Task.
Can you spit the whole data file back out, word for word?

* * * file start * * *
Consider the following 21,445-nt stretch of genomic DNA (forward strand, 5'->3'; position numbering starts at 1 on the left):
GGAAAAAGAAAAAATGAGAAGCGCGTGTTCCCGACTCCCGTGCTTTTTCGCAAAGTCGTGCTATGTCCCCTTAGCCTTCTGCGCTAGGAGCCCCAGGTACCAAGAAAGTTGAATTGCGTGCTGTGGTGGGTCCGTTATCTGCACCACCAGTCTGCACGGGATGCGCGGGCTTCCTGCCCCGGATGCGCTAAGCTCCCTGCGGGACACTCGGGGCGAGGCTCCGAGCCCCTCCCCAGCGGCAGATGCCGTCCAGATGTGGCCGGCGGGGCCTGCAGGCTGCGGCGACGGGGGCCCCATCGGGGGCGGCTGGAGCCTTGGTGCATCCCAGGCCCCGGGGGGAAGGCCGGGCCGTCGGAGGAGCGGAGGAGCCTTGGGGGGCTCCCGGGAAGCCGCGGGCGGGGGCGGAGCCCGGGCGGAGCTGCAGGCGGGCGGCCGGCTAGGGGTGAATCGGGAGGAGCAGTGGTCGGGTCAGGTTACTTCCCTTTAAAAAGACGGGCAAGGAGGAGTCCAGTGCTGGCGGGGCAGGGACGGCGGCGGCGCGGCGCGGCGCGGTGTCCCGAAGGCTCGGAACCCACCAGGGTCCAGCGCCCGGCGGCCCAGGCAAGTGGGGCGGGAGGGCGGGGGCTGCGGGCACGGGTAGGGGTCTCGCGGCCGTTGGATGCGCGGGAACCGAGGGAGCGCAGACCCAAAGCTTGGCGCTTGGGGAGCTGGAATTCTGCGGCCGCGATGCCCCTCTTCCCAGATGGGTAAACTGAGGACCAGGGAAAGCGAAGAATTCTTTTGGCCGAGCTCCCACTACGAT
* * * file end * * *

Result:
Consider the following 21,445-nt stretch of genomic DNA (forward strand, 5'->3'; position numbering starts at 1 on the left):
GGAAAAAGAAAAAATGAGAAGCGCGTGTTCCCGACTCCCGTGCTTTTTCGCAAAGTCGTGCTATGTCCCCTTAGCCTTCTGCGCTAGGAGCCCCAGGTACCAAGAAAGTTGAATTGCGTGCTGTGGTGGGTCCGTTATCTGCACCACCAGTCTGCACGGGATGCGCGGGCTTCCTGCCCCGGATGCGCTAAGCTCCCTGCGGGACACTCGGGGCGAGGCTCCGAGCCCCTCCCCAGCGGCAGATGCCGTCCAGATGTGGCCGGCGGGGCCTGCAGGCTGCGGCGACGGGGGCCCCATCGGGGGCGGCTGGAGCCTTGGTGCATCCCAGGCCCCGGGGGGAAGGCCGGGCCGTCGGAGGAGCGGAGGAGCCTTGGGGGGCTCCCGGGAAGCCGCGGGCGGGGGCGGAGCCCGGGCGGAGCTGCAGGCGGGCGGCCGGCTAGGGGTGAATCGGGAGGAGCAGTGGTCGGGTCAGGTTACTTCCCTTTAAAAAGACGGGCAAGGAGGAGTCCAGTGCTGGCGGGGCAGGGACGGCGGCGGCGCGGCGCGGCGCGGTGTCCCGAAGGCTCGGAACCCACCAGGGTCCAGCGCCCGGCGGCCCAGGCAAGTGGGGCGGGAGGGCGGGGGCTGCGGGCACGGGTAGGGGTCTCGCGGCCGTTGGATGCGCGGGAACCGAGGGAGCGCAGACCCAAAGCTTGGCGCTTGGGGAGCTGGAATTCTGCGGCCGCGATGCCCCTCTTCCCAGATGGGTAAACTGAGGACCAGGGAAAGCGAAGAATTCTTTTGGCCGAGCTCCCACTACGAT